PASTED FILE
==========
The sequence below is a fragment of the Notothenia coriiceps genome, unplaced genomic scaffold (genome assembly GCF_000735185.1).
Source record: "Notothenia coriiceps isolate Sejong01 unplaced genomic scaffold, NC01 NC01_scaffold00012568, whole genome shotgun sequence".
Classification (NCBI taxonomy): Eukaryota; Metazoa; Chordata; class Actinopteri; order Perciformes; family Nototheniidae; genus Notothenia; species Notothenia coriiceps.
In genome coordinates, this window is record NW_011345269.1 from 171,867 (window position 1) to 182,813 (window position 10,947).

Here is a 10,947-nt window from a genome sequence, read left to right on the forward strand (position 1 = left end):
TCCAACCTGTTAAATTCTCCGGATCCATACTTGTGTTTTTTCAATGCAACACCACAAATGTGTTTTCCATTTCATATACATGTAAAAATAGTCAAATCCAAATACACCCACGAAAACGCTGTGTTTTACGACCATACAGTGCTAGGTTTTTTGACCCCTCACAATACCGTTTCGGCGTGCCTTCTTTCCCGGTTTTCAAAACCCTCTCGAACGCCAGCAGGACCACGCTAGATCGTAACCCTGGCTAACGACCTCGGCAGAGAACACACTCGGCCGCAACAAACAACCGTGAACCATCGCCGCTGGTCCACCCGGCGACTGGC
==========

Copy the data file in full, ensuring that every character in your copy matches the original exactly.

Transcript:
The sequence below is a fragment of the Notothenia coriiceps genome, unplaced genomic scaffold (genome assembly GCF_000735185.1).
Source record: "Notothenia coriiceps isolate Sejong01 unplaced genomic scaffold, NC01 NC01_scaffold00012568, whole genome shotgun sequence".
Classification (NCBI taxonomy): Eukaryota; Metazoa; Chordata; class Actinopteri; order Perciformes; family Nototheniidae; genus Notothenia; species Notothenia coriiceps.
In genome coordinates, this window is record NW_011345269.1 from 171,867 (window position 1) to 182,813 (window position 10,947).

Here is a 10,947-nt window from a genome sequence, read left to right on the forward strand (position 1 = left end):
TCCAACCTGTTAAATTCTCCGGATCCATACTTGTGTTTTTTCAATGCAACACCACAAATGTGTTTTCCATTTCATATACATGTAAAAATAGTCAAATCCAAATACACCCACGAAAACGCTGTGTTTTACGACCATACAGTGCTAGGTTTTTTGACCCCTCACAATACCGTTTCGGCGTGCCTTCTTTCCCGGTTTTCAAAACCCTCTCGAACGCCAGCAGGACCACGCTAGATCGTAACCCTGGCTAACGACCTCGGCAGAGAACACACTCGGCCGCAACAAACAACCGTGAACCATCGCCGCTGGTCCACCCGGCGACTGGC